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Are agencies blackmailing venues over commission?

Venues say agencies are threatening to pull business if commission isn't matched, latest EventHuddle debate hears
11/08/2016

Pictured: (from left) Juliet Price (HBAA), Des McLaughlin (events veteran), moderator Samme Allen (Sequoia Partnership), Rachelle Valladares (Dezika) and Carlo Zoccali (Arsenal FC)


Some agencies are threatening to take business elsewhere unless venues match their competitor’s commission rates, in a practice that has been called “totally unethical” at the latest EventHuddle.


A venue-based audience member told the panel that he had encountered situations where agencies had been “completely blatant” with wanting higher commission rates, saying “some will say ‘Venue B has offered us 15 per cent – if you don’t match it, the business will go to Venue B’.” He added: “It’s a small portion but there are some agents that do it.”


Panel member Rachelle Valladares, from Dezika, said: “To me, it’s something I’d never even thought about because it’s totally unethical.”


Fellow panel member Juliet Price, consultant executive director at HBAA, added: “We don’t dictate commercial terms … that’s a discussion between the venue and agent. But certainly in the spirit of the Code of Practice, we’d like to think that wouldn’t happen on any sort of scale. If a venue or agent you feel contravenes the code, you can raise that with (HBAA).”


The comments came in the latest EventHuddle discussion at 1 Wimpole Street on Thursday morning, on the topic of Venue booking commission: is it time for change?


Valladares and Price were joined on the panel by former Grass Roots Group MD Des McLaughlin and Arsenal Football Club sales and operations manager Carlo Zoccali.


Zoccali advocated for a change in venue finding commission, saying there needed to be more clarity in the process. He said: “We need to get some more understanding of what best practice is… so if you’re  a smaller venue, can you afford to pay 15 per cent on commission rates when you’ve got overheads etc to pay?”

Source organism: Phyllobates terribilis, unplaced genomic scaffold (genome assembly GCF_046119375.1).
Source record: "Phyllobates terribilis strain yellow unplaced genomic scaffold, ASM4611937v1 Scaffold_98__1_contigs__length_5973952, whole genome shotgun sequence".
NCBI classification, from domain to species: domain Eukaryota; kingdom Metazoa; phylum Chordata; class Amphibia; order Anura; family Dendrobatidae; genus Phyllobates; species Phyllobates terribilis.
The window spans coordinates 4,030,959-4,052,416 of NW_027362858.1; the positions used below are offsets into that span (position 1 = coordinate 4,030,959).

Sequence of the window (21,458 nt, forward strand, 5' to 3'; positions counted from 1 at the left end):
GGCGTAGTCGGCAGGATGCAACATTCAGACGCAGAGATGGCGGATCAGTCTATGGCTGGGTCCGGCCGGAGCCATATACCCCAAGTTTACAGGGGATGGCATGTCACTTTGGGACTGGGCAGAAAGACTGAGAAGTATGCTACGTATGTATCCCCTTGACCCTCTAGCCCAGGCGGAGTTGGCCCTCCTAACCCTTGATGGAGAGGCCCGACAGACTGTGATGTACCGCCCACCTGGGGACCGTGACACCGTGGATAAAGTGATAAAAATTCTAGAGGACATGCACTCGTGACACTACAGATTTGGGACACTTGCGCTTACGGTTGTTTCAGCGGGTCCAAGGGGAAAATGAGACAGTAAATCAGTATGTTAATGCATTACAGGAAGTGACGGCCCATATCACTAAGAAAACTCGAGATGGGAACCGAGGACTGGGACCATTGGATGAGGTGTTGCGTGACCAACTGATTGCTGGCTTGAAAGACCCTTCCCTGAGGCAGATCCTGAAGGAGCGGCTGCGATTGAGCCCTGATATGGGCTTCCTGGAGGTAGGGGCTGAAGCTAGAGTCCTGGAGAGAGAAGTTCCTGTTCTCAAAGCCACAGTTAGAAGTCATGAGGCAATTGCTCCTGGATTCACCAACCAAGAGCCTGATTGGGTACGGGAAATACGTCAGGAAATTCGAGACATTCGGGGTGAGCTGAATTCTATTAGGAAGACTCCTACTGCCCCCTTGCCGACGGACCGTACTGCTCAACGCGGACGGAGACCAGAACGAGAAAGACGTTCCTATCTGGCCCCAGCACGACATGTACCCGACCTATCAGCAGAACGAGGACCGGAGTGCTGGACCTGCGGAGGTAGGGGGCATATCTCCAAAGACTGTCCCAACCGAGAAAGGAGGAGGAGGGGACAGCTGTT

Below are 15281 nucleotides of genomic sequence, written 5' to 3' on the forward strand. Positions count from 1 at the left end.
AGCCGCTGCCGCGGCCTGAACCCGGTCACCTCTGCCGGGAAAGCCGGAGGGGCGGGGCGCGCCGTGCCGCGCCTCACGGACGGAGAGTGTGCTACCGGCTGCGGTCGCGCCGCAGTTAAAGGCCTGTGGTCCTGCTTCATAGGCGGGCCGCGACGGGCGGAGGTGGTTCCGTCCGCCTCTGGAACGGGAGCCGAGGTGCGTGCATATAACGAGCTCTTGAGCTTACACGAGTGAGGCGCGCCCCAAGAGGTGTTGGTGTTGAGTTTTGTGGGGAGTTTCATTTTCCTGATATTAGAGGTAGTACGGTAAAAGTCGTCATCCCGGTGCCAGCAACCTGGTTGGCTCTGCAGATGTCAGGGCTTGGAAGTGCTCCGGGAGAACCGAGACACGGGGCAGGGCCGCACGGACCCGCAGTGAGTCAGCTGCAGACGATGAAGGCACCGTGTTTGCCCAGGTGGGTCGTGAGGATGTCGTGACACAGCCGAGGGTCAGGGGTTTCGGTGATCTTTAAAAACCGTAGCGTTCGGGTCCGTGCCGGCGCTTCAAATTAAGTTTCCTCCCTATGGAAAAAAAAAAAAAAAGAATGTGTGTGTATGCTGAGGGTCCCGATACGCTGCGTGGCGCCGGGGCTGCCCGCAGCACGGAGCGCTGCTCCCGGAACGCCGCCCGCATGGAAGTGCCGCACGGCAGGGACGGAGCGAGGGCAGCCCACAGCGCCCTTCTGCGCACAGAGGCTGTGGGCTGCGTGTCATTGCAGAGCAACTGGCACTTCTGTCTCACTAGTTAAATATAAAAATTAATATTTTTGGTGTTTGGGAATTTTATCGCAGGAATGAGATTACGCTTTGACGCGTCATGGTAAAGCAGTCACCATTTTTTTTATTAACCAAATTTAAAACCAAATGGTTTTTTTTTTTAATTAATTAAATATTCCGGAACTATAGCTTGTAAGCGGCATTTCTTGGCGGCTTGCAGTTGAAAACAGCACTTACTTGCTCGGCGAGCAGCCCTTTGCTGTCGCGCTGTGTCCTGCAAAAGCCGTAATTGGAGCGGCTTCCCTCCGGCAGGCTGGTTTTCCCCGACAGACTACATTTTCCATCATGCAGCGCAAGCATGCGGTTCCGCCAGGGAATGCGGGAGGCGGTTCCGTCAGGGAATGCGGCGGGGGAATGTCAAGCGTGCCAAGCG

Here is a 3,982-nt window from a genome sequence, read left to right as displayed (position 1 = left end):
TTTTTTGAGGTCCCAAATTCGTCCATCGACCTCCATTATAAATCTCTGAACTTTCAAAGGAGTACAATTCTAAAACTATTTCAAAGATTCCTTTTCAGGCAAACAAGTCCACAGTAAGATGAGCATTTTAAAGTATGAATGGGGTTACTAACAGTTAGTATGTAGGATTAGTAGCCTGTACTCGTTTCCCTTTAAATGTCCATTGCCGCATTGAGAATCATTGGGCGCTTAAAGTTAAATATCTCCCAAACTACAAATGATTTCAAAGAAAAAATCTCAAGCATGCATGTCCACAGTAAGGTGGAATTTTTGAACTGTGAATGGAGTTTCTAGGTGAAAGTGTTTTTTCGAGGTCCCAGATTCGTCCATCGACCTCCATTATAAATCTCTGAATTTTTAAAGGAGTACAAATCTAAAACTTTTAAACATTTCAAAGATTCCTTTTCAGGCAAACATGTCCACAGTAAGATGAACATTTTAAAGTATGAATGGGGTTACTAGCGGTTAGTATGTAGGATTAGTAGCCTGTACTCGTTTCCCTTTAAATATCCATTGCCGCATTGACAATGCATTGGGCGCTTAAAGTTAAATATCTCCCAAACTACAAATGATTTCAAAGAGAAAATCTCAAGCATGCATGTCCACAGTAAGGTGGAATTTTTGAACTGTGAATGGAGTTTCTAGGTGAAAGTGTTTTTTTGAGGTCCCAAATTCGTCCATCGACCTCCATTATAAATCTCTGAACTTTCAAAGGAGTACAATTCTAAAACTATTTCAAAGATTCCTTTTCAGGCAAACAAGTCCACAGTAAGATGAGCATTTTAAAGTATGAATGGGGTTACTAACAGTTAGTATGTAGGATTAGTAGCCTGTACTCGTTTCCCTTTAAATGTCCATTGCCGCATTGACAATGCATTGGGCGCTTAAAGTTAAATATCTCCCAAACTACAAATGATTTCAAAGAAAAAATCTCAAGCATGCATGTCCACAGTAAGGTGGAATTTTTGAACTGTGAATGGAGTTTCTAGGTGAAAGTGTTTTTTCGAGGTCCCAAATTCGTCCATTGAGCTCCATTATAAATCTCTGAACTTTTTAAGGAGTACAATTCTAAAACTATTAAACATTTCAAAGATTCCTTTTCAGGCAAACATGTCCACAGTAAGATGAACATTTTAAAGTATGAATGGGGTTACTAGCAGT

He said it wasn’t always a level playing field for venues. “The independent properties I come across are constantly whinging about different styles of commission or partnership fees or things they have to pay to level the playing field with bigger boys. If venues are looking at commission and partnership fees, then there must be clarity on (what is what) to understand what we’re trying to achieve.”


Price said commission rates were becoming far more visible over the years and encouraged agencies and venues to share information. “Collaborating is all about best practice,” she said. “Some contracts state what commission is being paid. It’s far more visible than it was 10 years ago.”


Another audience member raised the question of venues having to “pay to play” and whether it was acceptable. McLaughlin said: “I’ve never charged hotels to pay a fee to be on venue databases. There are companies who do it. I don’t know who they justify charging it to, but if venues want to pay it then they can. Maybe it’s up to them (venues) to go in and understand how the agency works and ask questions and see if they’re comfortable with it.”


Moderator Samme Allen, co-founder of the Sequoia Partnership, said: “The words communication, transparency and clarity seem to keep surfacing and I think this is a debate that needs to be continued.”



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